By Callum Dent
England skipper Alastair Cook was satisfied with the conditions in which the Royal London one-day international against Scotland was played in at Mannofield Park.
The wet weather in Aberdeen delayed the start of the fixture by five-and-a-half hours, with a 23-overs a side game getting under way at 4pm.
After Cook and Ian Bell, who hit a third half-century in his last five ODI innings, had shared an opening stand of 83, the elements halted proceedings again for 20 minutes.
But, despite losing another three set of sixes as a result of the rain, Cook believes the decision to return to the field was correct as England completed a 39-run Duckworth/Lewis victory to get Peter Moores' second spell in charge of his country off to a successful start.
"Those were borderline conditions to play in," he said.
"But just in a one-off game, with not so much riding on it, I think it was the right decision.
"I think it would have been wrong if we hadn't - and credit to both sides for just getting on with it.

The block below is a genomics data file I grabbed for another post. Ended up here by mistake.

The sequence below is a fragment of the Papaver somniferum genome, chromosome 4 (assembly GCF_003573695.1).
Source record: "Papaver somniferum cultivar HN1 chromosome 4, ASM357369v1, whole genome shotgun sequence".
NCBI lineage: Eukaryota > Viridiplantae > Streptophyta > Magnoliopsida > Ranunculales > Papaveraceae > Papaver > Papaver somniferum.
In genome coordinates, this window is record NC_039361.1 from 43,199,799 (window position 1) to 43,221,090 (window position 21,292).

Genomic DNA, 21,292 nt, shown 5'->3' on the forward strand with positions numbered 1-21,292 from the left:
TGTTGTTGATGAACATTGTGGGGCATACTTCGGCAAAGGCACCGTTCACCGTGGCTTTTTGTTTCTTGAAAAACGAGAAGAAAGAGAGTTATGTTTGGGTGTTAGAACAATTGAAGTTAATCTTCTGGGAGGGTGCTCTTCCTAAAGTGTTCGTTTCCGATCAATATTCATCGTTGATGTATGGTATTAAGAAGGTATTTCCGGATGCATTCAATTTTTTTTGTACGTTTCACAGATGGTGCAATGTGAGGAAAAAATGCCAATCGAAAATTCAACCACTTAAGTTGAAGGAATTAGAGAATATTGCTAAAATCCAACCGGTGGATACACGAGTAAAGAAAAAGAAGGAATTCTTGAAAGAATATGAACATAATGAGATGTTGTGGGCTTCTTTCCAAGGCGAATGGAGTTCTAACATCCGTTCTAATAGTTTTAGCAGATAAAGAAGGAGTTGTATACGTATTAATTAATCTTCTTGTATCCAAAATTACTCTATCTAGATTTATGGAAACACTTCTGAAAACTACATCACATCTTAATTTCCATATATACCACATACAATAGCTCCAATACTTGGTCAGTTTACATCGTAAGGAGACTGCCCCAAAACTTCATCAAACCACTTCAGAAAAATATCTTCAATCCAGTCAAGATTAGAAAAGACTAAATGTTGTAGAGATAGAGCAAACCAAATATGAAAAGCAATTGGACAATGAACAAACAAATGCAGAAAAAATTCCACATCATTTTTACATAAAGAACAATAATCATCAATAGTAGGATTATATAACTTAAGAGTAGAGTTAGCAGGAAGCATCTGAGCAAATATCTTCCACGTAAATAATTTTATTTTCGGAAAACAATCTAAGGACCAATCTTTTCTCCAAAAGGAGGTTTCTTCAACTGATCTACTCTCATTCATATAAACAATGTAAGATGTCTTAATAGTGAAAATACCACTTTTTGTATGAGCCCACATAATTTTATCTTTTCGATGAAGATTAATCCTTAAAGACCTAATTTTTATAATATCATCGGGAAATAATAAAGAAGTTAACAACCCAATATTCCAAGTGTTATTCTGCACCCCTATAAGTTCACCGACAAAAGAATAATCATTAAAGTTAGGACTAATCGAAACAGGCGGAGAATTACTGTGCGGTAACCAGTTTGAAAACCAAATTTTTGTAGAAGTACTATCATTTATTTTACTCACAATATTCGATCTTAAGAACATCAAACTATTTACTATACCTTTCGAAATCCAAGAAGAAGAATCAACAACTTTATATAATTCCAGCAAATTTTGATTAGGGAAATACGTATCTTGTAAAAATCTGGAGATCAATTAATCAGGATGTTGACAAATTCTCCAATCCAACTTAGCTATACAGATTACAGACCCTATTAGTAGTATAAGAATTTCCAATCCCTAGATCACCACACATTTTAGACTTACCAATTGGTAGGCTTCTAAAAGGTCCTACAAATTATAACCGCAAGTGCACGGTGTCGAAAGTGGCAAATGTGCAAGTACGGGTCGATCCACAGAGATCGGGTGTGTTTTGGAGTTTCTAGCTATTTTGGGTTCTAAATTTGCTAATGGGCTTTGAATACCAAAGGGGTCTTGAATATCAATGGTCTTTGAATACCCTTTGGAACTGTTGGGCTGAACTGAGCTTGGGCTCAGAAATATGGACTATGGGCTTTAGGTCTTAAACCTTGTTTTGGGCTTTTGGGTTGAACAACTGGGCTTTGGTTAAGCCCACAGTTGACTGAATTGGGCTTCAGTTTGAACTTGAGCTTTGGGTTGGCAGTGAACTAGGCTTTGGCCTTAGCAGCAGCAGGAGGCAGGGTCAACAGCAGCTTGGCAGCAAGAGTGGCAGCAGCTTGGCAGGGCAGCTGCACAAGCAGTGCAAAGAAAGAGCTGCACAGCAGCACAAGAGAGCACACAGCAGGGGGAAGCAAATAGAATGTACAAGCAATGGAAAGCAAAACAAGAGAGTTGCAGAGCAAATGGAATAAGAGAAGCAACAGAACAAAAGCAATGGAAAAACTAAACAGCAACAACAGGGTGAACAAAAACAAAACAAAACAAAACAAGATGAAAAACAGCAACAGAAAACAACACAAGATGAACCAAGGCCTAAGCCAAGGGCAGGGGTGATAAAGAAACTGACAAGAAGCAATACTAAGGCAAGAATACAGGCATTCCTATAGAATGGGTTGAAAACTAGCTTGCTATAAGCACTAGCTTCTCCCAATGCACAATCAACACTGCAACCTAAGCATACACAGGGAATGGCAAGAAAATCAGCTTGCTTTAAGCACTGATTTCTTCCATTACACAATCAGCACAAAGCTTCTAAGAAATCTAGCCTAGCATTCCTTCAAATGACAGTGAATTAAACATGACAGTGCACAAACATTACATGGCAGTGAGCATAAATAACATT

"Those conditions are as wet as I have ever fielded in. It probably wasn't fit to play, if you are being totally honest.
"I was in standing water at mid-off, and there were other patches like that. But both sides just got on with it.
"I thought the way Scotland fielded, especially in those conditions, was exceptional."
Cook and Bell, with 44 and 50 respectively, were instrumental in England posting 167 for six.
Scotland struggled in their reply as James Anderson struck twice in the first three overs, but Michael Leask breathed a bit of life into their innings with a brutal 16-ball knock.
The right-hander, born in Aberdeen, excited his home crowd by smashing two fours and a quintet of maximums in his knock of 42.
However, his dismissal signalled the end of Scotland, who in pursuit of a revised target of 173 finished on 133 for nine with James Tredwell returning 4-40.
"He was dangerous, wasn't he?" said Cook.
"The only people who timed the ball were he and Belly, and they did it beautifully.
"He (Leask) has got a lovely swing of the bat - and when he hit it, it stayed hit.
"It was quite hard to keep getting after 'Tricky Treds' - he keeps pulling it back a little bit, even when the ball was extremely wet and he wasn't getting much grip on it at all.
"But he (Leask) was dangerous, and that's what Twenty20 cricket is about. One guy can win a game.
"It would have needed him to get 80 or 90 to do it ... but while he was still in, it was definitely a possibility."
The 23-year-old Leask added: "I'm quite a confident person when I go into bat.
"I know I can hit the ball quite cleanly...and if I am straight I usually connect quite well."